Koos Jansen
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Koos Jansen
Posted on 4 Dec 2014 by

World Gold Council Rectifies 2013 Chinese Gold Demand

The WGC has revised its estimate of China’s 2013 consumer demand to 1,275 tonnes, up from their initial estimate of 1,066 tonnes.

My research on the Shanghai Gold Exchange and the structure of the Chinese gold market was, inter alia, confirmed in September this year by the work of Na Liu (CNC Asset Management Ltd.). As myself Na concluded Chinese wholesale gold demand equals withdrawals from the Shanghai Gold Exchange and this is far greater than demand reported by the World Gold Council.

The World Gold Council (WGC) has never openly responded to my publications. However, Na met with the WGC Market Intelligence team, the discussion that ensued led the WGC to rectify their 2013 Chinese demand numbers. From CNC Asset Management, November 27 2014:

We are pleased to report that we just had an in-depth discussion with the Market Intelligence team of the World Gold Council (WGC). Our discussion focuses on how to explain the significant gap between China’s consumer demand of gold, as defined and reported by the WGC to be just over 1,000 tonnes in 2013, and China’s wholesale demand, as defined and reported by us to be about 2,200 tonnes based on the Shanghai Gold Exchange (SGE) vault withdrawals during 2013. The following are our takeaways from the discussion:

First, the WGC has revised up its estimate of China’s 2013 consumer demand to 1,275 tonnes, up from their initial estimate of 1,066 tonnes.

Click here to read the full report.

The rest of the report from CNC Asset Management sums up, again, all the reasons given by the WGC that should explain the remaining difference between SGE withdrawals and WGC demand numbers. The WGC has published two reports on the Chinese gold market since April that both failed to clarify the difference. In fact, the reports led to even more speculation about why the WGC was withholding essential data about the Chinese gold market. In September I wrote:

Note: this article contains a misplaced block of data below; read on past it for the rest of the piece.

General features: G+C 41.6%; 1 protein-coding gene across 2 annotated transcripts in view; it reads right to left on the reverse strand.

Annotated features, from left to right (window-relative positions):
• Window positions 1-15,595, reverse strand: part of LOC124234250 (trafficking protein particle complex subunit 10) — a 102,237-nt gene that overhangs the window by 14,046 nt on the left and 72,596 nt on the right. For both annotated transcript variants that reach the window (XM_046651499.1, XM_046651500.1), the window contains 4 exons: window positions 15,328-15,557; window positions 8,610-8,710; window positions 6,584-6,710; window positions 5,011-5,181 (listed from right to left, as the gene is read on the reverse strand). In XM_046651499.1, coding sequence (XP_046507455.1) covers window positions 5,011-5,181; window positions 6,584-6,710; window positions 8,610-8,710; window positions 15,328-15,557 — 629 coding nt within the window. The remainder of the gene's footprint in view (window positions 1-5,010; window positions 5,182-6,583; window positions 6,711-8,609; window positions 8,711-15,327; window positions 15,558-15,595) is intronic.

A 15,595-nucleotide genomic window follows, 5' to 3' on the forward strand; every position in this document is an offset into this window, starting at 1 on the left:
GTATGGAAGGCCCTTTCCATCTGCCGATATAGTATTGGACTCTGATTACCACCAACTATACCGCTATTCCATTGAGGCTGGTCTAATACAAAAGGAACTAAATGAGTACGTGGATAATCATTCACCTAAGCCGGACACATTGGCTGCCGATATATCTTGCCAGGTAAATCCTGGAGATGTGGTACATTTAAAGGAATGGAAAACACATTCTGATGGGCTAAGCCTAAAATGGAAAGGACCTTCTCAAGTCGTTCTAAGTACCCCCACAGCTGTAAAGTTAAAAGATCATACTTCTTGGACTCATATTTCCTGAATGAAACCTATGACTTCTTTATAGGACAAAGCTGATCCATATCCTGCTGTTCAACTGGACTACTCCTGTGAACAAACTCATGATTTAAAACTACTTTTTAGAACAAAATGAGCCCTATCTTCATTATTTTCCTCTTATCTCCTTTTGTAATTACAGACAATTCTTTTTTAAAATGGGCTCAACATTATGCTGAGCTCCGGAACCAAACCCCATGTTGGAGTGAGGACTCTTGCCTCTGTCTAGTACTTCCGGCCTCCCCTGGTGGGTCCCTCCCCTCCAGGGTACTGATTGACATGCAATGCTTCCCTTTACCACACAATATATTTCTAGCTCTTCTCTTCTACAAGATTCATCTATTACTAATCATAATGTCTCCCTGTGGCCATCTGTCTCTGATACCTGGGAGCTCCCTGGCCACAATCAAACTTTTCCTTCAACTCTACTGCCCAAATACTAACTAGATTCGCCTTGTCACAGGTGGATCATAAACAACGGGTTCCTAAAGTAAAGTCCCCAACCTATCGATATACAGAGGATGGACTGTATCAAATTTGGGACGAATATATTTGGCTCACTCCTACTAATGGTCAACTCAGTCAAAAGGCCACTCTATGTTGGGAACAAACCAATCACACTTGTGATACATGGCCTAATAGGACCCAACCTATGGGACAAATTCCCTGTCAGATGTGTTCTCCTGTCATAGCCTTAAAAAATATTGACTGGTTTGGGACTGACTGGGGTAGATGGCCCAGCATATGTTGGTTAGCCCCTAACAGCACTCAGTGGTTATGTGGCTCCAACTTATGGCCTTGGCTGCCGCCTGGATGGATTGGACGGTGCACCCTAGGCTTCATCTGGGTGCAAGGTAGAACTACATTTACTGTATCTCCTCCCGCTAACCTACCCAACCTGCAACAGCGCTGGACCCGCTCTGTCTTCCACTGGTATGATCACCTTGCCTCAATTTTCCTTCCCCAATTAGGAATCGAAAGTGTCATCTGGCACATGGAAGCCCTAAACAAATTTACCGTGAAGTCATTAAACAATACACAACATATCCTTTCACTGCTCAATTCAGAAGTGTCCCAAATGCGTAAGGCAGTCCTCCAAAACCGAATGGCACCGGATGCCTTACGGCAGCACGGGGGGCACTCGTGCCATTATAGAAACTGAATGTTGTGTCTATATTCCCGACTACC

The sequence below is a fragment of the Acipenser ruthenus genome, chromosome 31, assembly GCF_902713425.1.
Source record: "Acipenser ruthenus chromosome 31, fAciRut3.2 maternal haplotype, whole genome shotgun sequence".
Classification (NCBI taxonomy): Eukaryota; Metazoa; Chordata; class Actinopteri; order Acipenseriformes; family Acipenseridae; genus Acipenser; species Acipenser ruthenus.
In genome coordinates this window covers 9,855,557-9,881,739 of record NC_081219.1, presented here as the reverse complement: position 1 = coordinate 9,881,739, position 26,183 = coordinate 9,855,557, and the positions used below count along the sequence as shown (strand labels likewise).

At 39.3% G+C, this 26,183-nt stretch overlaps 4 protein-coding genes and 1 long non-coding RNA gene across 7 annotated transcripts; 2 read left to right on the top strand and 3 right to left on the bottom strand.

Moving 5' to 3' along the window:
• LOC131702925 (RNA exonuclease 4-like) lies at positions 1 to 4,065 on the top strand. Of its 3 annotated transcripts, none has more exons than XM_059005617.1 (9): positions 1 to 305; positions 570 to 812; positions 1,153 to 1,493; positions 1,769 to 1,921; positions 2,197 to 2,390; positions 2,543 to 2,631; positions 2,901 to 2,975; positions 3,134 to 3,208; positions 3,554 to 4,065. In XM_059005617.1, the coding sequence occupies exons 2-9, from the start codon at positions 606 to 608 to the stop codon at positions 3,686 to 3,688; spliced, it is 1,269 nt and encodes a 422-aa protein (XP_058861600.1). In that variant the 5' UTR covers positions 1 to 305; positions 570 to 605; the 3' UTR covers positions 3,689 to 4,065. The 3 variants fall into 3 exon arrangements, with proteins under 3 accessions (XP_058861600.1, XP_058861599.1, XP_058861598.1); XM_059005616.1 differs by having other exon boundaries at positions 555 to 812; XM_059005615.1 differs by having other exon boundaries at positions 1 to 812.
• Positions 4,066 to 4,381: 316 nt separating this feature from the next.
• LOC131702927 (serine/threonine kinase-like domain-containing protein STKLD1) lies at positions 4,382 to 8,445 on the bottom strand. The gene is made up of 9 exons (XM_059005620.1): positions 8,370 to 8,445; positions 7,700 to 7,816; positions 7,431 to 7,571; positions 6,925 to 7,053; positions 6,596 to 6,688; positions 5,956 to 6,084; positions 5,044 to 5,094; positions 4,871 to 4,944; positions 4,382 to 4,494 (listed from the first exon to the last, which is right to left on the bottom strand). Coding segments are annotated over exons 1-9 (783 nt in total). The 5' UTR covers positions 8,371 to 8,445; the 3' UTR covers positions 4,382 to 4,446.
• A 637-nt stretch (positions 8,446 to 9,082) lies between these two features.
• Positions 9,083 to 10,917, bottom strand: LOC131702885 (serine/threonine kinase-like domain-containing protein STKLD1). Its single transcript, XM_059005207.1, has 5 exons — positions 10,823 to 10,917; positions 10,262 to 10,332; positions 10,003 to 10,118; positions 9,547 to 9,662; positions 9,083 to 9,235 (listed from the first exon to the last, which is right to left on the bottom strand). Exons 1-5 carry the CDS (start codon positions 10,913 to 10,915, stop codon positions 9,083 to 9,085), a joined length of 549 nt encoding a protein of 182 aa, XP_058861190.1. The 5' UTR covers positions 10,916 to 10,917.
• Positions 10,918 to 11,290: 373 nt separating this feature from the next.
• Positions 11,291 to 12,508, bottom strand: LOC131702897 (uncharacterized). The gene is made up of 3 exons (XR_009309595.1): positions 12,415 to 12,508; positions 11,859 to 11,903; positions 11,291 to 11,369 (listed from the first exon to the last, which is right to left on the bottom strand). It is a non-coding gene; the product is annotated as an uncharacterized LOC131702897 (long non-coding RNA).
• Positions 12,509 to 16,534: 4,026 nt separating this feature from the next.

…as time goes by and knowledge about the Chinese gold market is slowly spreading through the international gold space, the more pressure is building on WGC demand numbers regarding China.

According to the China Gold Association (CGA) demand in 2013 was 2,199 tonnes, which leaves a difference of 924 tonnes with the revised numbers from the WGC. The aggregated difference from 2007 until 2013 is 2,172 tonnes. The next chart is scanned from the China Gold Yearbook 2014, which is only published in hard copies written in Mandarin. It shows Chinese gold demand reported by the CGA.

Chinese gold demand by the China Gold Association 2004 - 2013
The blue bars represent demand in tonnes, the red line the yearly increase in percentages.

Chinese gold demand 2007 2013

Additionally, 2014 will at least add 900 tonnes to the aggregated difference. At year end the total aggregated difference will be well over 3,100 tonnes.